When Pat plays alongside Joey Defrancesco and Byron (Wookie) Landham the band is a force nine hurricane.    No drummer works as hard as ‘Wookie” with his powerhouse locked-in beat and no B3 player owns as much of the room as Joey D.   It was however just as interesting to hear Pat with this band and they proved to be solid performers.  Tony is great on the B3 and his tendency to grimace and mug as he reaches ever deeper into the groove did not unduly trouble me.   The drummer Harvey did what good groove-drummers do and locked into Pats sound.   After the faster offerings it was a pleasure to hear Pats well-loved version of ‘Blue in Green‘(Davis/Evans) and the warmth and perhaps the hint of sadness in his sound brought a tear to the eye.    The sound Pat gets from his specially wound strings is fat and warm and it hits you right where it should; in the heart.

I have just learned that Pat is about to play at ‘Yoshi’s‘ (Oakland) and I have urged my son and daughter-in-law to go if they can.  Pat may have an amazing and unique life story, but it is the warm looping bluesy sound that gets you in the end.

Groove Jazz

El Hombre Pat Martino

'El Hombre' Pat Martino, Birdland NYC

I was eagerly looking through the information about the up and coming visit from Sonny Rollins when I saw in the fine-print a list of the musicians who would be touring with him.    The inclusion of groove guitarist Peter Bernstein pleased me greatly    I am a fan of Peter Bernstein with his rapid fire, deep groove, Grant Green style.    He plays a lot in New York clubs and  when I was there recently I had hoped to see him.     As it turned out I missed him by a week but my desire to hear a Chicago – Philly style guitar, drums and organ trio was certainly fulfilled.   I turned up at ‘Birdland’ on a hot Autumn evening to find Pat Martino was playing and I thought that I had won the lottery.     My wife was a little horrified when she saw the ‘B3’ on the stage and I am the first to admit that it is an acquired taste.  Pat ‘El Hombre’ Martino played deep in the pocket and with an intensity that I have seldom witnessed.    His ‘Blue on Green’ was pure bliss and I still get a lump in my throat when I think of it.   Pat is a guitar hero on many levels and he didn’t disappoint that night.    He played his bop infused groove lines as if he were flying free of the world,with his trio in lock step.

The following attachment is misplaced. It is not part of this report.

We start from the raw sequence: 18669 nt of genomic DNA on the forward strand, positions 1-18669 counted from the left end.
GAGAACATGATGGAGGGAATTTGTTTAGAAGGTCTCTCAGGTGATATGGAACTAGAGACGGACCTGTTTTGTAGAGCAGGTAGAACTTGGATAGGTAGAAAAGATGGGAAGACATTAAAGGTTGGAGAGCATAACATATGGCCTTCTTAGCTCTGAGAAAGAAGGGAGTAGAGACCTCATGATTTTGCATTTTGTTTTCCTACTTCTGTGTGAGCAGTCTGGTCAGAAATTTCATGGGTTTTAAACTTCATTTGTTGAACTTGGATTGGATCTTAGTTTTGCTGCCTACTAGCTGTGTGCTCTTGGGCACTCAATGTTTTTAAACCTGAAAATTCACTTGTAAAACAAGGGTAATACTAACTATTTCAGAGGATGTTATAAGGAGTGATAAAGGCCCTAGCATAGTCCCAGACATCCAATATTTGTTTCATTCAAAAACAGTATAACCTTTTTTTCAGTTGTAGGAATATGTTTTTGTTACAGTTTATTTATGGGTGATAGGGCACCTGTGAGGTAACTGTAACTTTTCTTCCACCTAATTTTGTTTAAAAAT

Organ-Guitar Jazz is full throated, raunchy and intensely bluesy.   This style is redolent of an era when Jazz was losing part of its black audience to R & B and starting to fight back.   This funky backstreets music reclaimed some of that turf and found a home on what was termed the ‘Chitlins Circuit’.     Richard Groove Homes, Grant Green, Wes Montgomery, Pat Martino, Jimmy Smith, Brother Jack McDuff, Jimmy McGriff, Big John Patton. Shirley Scott and many others were associated with this style.     One of my favourites in this style was Gene Ammons (tenor sax) who liked to play the Chicago clubs when ever he could.    This was not often sadly because he was frequently in jail for narcotics violations.    His label Prestige indulged him and recored him frequently; knowing that he would be behind bars again before too long.     He is always associated with his ballad albums such as Gentle Jug (which his manager had insisted upon as a good career move), but I still like the badly recorded club dates such as the one where he is accompanied by Eddie Buster (B3) and Gerald Donavan (drums).  Those two are now long forgotten but didn’t they groove with ‘Jug’.    This is a happy music that sets the body swaying and I will often return to it after a period of listening to more cerebral offerings.   This is the intersection in my adolescent life where I discovered jazz and I have joyful memories of bunking off school and wearing out copies of an album called ‘The Chicago Sound’.

For this style of music look on You Tube for Pat Martino’s rendition of ‘Sunny’ with Joey DeFrancesco and prepare to be seriously ‘grooved’.